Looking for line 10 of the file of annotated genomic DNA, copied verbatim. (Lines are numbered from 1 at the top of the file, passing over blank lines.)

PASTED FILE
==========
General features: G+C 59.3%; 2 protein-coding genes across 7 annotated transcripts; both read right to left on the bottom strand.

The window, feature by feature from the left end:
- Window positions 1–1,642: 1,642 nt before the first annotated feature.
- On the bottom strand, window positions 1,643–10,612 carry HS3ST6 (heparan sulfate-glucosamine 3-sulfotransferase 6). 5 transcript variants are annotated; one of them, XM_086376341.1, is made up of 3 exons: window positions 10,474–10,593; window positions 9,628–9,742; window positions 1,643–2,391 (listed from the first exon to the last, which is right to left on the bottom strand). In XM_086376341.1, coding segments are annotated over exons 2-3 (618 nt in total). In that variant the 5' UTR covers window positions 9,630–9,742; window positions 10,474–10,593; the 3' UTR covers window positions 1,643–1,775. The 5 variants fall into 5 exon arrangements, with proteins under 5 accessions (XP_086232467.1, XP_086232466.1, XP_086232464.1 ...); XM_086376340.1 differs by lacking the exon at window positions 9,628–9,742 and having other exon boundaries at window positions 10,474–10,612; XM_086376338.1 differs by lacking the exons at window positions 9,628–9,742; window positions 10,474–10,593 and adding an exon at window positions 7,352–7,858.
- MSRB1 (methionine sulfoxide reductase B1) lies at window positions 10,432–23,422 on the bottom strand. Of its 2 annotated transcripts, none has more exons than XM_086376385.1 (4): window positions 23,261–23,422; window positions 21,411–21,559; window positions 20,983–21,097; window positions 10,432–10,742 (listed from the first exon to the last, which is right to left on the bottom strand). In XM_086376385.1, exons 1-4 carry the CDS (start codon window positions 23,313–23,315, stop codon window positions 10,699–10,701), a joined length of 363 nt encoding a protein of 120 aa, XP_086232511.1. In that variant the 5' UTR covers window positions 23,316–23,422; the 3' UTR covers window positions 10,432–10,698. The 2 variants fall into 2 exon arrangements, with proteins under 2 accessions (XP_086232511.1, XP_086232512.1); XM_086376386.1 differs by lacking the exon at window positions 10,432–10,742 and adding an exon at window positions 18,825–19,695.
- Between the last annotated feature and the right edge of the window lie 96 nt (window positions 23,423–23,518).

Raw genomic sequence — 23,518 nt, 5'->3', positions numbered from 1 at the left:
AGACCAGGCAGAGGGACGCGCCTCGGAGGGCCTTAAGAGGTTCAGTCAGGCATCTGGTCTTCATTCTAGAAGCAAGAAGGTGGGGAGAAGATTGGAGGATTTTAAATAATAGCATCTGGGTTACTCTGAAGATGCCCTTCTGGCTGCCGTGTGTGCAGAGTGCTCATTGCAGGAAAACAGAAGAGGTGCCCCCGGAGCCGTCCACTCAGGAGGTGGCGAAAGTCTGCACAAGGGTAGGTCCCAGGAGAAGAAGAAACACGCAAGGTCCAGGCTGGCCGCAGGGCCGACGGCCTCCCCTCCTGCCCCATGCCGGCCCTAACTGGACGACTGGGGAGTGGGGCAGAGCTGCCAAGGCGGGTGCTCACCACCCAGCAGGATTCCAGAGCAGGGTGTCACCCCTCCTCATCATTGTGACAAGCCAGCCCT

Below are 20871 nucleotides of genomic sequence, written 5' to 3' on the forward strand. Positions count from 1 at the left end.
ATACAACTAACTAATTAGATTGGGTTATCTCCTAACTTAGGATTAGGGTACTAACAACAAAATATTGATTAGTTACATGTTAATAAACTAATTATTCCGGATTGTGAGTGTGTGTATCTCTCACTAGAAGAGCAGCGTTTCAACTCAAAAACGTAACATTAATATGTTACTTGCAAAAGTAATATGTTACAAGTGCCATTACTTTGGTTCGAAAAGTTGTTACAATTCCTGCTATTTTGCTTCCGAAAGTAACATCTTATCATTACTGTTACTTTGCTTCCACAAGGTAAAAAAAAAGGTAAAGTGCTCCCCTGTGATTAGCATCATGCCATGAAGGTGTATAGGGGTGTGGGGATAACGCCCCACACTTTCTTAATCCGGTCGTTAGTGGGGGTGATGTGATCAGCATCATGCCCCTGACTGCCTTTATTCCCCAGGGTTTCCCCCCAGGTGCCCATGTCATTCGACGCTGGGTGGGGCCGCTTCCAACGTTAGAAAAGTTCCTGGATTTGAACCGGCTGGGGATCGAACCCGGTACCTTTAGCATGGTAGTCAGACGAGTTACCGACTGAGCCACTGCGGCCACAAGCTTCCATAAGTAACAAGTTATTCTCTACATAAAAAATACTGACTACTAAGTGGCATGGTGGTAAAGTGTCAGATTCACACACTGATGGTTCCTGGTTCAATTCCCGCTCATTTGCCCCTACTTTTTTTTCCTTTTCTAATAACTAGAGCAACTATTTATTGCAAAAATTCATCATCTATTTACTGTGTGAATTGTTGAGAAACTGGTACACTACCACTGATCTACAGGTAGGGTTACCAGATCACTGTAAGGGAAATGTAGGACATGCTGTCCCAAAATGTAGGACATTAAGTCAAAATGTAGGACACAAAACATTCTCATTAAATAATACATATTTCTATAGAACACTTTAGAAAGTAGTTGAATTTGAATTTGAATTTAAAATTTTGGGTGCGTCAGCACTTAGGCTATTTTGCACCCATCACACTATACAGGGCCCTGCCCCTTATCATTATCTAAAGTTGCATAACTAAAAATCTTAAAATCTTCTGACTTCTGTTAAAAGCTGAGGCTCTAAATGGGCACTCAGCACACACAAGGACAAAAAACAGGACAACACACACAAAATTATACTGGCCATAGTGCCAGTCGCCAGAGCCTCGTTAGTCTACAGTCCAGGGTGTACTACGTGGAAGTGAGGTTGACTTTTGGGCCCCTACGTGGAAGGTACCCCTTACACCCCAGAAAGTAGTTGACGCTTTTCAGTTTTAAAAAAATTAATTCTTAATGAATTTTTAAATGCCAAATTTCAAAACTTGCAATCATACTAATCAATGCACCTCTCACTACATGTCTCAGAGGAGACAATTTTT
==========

ATACAACTAACTAATTAGATTGGGTTATCTCCTAACTTAGGATTAGGGTACTAACAACAAAATATTGATTAGTTACATGTTAATAAACTAATTATTCCGGATTGTGAGTGTGTGTATCTCTCACTAGAAGAGCAGCGTTTCAACTCAAAAACGTAACATTAATATGTTACTTGCAAAAGTAATATGTTACAAGTGCCATTACTTTGGTTCGAAAAGTTGTTACAATTCCTGCTATTTTGCTTCCGAAAGTAACATCTTATCATTACTGTTACTTTGCTTCCACAAGGTAAAAAAAAAGGTAAAGTGCTCCCCTGTGATTAGCATCATGCCATGAAGGTGTATAGGGGTGTGGGGATAACGCCCCACACTTTCTTAATCCGGTCGTTAGTGGGGGTGATGTGATCAGCATCATGCCCCTGACTGCCTTTATTCCCCAGGGTTTCCCCCCAGGTGCCCATGTCATTCGACGCTGGGTGGGGCCGCTTCCAACGTTAGAAAAGTTCCTGGATTTGAACCGGCTGGGGATCGAACCCGGTACCTTTAGCATGGTAGTCAGACGAGTTACCGACTGAGCCACTGCGGCCACAAGCTTCCATAAGTAACAAGTTATTCTCTACATAAAAAATACTGACTACTAAGTGGCATGGTGGTAAAGTGTCAGATTCACACACTGATGGTTCCTGGTTCAATTCCCGCTCATTTGCCCCTACTTTTTTTTCCTTTTCTAATAACTAGAGCAACTATTTATTGCAAAAATTCATCATCTATTTACTGTGTGAATTGTTGAGAAACTGGTACACTACCACTGATCTACAGGTAGGGTTACCAGATCACTGTAAGGGAAATGTAGGACATGCTGTCCCAAAATGTAGGACATTAAGTCAAAATGTAGGACACAAAACATTCTCATTAAATAATACATATTTCTATAGAACACTTTAGAAAGTAGTTGAATTTGAATTTGAATTTAAAATTTTGGGTGCGTCAGCACTTAGGCTATTTTGCACCCATCACACTATACAGGGCCCTGCCCCTTATCATTATCTAAAGTTGCATAACTAAAAATCTTAAAATCTTCTGACTTCTGTTAAAAGCTGAGGCTCTAAATGGGCACTCAGCACACACAAGGACAAAAAACAGGACAACACACACAAAATTATACTGGCCATAGTGCCAGTCGCCAGAGCCTCGTTAGTCTACAGTCCAGGGTGTACTACGTGGAAGTGAGGTTGACTTTTGGGCCCCTACGTGGAAGGTACCCCTTACACCCCAGAAAGTAGTTGACGCTTTTCAGTTTTAAAAAAATTAATTCTTAATGAATTTTTAAATGCCAAATTTCAAAACTTGCAATCATACTAATCAATGCACCTCTCACTACATGTCTCAGAGGAGACAATTTTT